Because food connects us all, Yahoo Life is serving up a heaping plateful of table talk with people who are passionate about what's on their menu in Deglazed, a series about food.
Martha Stewart's unlikely friendship with rap icon Snoop Dogg is a well-known celebrity pairing, but the 81-year-old media mogul says she's cooked for plenty of other people in the music industry.
"I very much liked cooking with Usher," Stewart tells Yahoo Life. "I worked with Puff Daddy. All the rappers came on my show. The only one who did not come on my show was Eminem, and I still have not met Eminem."
There was a time she almost met the Real Slim Shady rapper, but technology got in the way.
"Snoop promises me [he will introduce me]," she tells Yahoo Life. "We had it all set at the Super Bowl and I didn't get the text that said, 'Come now to backstage.' By the time I got the text, they were already entering halftime and I couldn't get to the stage and I missed Eminem."
In a recent interview with Yahoo Life, Snoop shared the best meal Stewart has ever cooked for him was Wagyu beef, which she prepared with some help from actor Matthew McConaughey. "Oh my god," he said in the interview, "it was the best meal I ever had."
While Stewart says she doesn't recall the exact recipe she and McConaughey used to prepare the steaks, she has learned exactly how to impress Snoop in the kitchen. "Snoop is a very simple eater," she shares. "He doesn't want a lot of bells and whistles on his food and he needs to be able to identify what he's eating. Like, he won't touch an oyster for a million dollars, he won't eat liver, he won't eat this, he won't eat that, so the simpler and more identifiable the better, but he is so charming."
In addition to rappers, Stewart says late actor and comedian Robin Williams is among her favorite celebrities she's spent time in the kitchen with. "We had so much fun because he was the fastest wit and the fastest mind and his mind was like a computer," says Stewart. "No matter what I said, he had a retort and he was so quick. I was marinating meat and he loved that — can you imagine what he did with 'marinating meat' and 'rubbing the meat' and 'ooh la la?' Watch the segment, it's really good."
So how does Stewart handle the less adventurous eaters who arrive at her dinner table?
"I don't pay any attention to picky eaters and I never ever ask, 'Are you allergic to something?' Never," she says. "So if guests come to my house, unless they already have ahead of time emailed saying, 'I am really allergic to fish,' or, 'I can't eat meat,' I have nothing prepared for any finicky people or actual people with real eating problems. I can always make an omelet. I can always boil an egg. I can always make a piece of toast. So that's how I deal with it."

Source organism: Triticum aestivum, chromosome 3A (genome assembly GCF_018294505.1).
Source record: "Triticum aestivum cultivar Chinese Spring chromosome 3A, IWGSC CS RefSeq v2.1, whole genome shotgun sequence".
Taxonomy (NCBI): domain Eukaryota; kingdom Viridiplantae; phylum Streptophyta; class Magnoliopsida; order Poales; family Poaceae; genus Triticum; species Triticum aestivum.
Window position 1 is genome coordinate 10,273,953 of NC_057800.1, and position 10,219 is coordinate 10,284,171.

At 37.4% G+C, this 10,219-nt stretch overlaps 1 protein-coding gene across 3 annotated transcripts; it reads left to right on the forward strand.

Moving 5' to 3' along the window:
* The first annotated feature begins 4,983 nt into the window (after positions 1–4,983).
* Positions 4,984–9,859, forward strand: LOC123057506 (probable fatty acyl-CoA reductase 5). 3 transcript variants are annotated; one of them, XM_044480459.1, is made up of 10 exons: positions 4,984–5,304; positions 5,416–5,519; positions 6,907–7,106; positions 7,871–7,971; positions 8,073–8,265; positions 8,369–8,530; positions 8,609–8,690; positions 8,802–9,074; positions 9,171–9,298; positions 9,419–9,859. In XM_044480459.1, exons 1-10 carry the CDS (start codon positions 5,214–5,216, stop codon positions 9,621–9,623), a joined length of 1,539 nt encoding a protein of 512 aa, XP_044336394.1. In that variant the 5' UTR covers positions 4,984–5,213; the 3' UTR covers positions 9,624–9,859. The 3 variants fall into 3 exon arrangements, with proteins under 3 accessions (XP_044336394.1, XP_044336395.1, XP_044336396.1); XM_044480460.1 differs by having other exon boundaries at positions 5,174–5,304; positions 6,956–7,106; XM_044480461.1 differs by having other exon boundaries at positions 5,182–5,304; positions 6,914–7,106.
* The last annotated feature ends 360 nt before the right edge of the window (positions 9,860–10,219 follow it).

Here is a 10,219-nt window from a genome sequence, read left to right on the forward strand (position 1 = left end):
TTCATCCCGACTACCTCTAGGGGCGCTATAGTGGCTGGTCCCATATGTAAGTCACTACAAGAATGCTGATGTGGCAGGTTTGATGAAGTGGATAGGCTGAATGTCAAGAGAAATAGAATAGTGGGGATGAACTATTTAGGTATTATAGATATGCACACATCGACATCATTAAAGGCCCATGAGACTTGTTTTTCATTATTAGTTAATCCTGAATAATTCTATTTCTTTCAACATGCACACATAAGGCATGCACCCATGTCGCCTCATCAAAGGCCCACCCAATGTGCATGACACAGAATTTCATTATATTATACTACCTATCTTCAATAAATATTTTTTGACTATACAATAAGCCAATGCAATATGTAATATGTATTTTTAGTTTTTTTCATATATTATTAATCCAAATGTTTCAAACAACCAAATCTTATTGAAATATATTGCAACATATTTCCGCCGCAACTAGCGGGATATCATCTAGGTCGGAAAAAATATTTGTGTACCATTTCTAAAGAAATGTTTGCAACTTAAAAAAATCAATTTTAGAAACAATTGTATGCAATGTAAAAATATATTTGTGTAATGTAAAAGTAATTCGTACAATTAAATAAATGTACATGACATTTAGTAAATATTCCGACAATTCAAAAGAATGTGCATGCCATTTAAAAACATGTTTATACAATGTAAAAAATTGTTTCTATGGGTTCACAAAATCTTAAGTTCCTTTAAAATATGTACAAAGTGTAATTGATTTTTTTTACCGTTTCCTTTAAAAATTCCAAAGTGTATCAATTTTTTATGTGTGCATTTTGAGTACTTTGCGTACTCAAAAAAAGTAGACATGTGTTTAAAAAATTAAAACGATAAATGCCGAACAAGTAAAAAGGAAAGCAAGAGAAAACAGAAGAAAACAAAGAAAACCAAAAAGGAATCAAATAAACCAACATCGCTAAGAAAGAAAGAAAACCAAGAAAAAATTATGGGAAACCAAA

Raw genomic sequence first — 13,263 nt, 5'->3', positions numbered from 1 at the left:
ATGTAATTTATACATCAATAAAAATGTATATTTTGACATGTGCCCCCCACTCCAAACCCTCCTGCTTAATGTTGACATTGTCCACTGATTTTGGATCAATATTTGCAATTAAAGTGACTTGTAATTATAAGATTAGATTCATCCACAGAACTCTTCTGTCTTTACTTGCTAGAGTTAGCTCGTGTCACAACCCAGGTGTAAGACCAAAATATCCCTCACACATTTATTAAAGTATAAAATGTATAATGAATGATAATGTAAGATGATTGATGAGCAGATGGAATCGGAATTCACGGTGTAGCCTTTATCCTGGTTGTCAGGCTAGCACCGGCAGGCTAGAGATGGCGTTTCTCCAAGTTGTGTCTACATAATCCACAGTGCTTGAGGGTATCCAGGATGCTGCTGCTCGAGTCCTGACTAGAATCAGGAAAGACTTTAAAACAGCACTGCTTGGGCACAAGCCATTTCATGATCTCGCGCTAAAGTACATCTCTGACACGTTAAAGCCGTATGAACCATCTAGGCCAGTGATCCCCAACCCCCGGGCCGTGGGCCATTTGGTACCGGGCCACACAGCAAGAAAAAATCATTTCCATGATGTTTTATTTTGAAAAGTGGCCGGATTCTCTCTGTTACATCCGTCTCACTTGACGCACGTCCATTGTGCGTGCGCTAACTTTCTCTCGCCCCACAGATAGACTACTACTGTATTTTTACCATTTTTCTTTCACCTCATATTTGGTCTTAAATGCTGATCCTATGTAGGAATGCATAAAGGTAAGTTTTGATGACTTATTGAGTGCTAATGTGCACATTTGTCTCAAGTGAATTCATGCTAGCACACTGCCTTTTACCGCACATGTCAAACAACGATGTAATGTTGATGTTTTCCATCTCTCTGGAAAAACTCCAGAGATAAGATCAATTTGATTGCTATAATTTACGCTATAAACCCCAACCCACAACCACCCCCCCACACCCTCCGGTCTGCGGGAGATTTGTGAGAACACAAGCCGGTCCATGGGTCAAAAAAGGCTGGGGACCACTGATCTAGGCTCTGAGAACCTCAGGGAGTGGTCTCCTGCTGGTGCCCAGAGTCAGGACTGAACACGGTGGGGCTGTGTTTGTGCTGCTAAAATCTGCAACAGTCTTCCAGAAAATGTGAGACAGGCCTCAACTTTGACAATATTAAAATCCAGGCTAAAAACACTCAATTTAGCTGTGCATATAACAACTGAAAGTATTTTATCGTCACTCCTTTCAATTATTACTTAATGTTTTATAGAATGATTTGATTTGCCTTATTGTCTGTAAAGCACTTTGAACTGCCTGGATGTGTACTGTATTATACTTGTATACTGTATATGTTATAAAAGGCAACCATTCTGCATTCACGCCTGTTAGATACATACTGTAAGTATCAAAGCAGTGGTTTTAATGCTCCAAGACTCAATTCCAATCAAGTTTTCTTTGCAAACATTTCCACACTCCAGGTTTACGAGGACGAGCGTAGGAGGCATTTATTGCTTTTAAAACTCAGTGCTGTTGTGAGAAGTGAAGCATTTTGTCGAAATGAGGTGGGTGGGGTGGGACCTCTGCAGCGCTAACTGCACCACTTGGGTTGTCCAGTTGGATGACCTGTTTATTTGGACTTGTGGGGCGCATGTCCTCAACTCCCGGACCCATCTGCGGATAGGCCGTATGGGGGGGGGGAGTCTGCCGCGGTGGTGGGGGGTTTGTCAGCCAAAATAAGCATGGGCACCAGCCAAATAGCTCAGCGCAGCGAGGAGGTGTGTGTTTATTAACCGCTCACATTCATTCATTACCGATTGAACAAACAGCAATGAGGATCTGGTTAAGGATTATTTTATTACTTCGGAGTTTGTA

Yahoo Life spoke to Stewart at the opening of her first-ever restaurant, the Bedford by Martha Stewart, located inside the Paris Las Vegas Hotel and Casino. The restaurant is modeled after her own New York farmhouse, right down to the special touches. "In the room over there, you can sit at a table that's a replica of my mother's dining room table that she gave to me, which I still have," she shares. "It's an iconic place and the drinks are spectacular."
Among the drinks on the Bedford's menu? A Martha-tini, which Stewart describes as "vodka, a splash of vermouth, icy icy fresh ice and a wonderful twist of lemon."
But at home, Stewart says she's careful not to indulge in too much alcohol. "I don't drink at home ever by myself," she says. "I don't go and have a glass of wine when I get home from work by myself. I'll go out and have a glass of wine with a friend, but more than anything I love clean delicious food."
Her favorite cuisine? Japanese. During her time in Las Vegas, Stewart shares she ate at Nobu, a neighboring restaurant to the Bedford where world-renowned sushi chef Nobu Matsuhisa controls the menu. "I can eat Japanese morning, noon and night," she says. "I love raw fish. I love sushi and sashimi."
And how does the Martha Stewart Living creator feel about being such a home-making icon to generations of women?
"I was brought up by teachers," she shares. "My mom and dad were both teachers and I always wanted to be a teacher, so guess what? Really, that's what I am."
"I am a teacher and everything I've done is to try to provide unfiltered, authentic, accurate information to as large of an audience as possible," she continues. "That's what I do."
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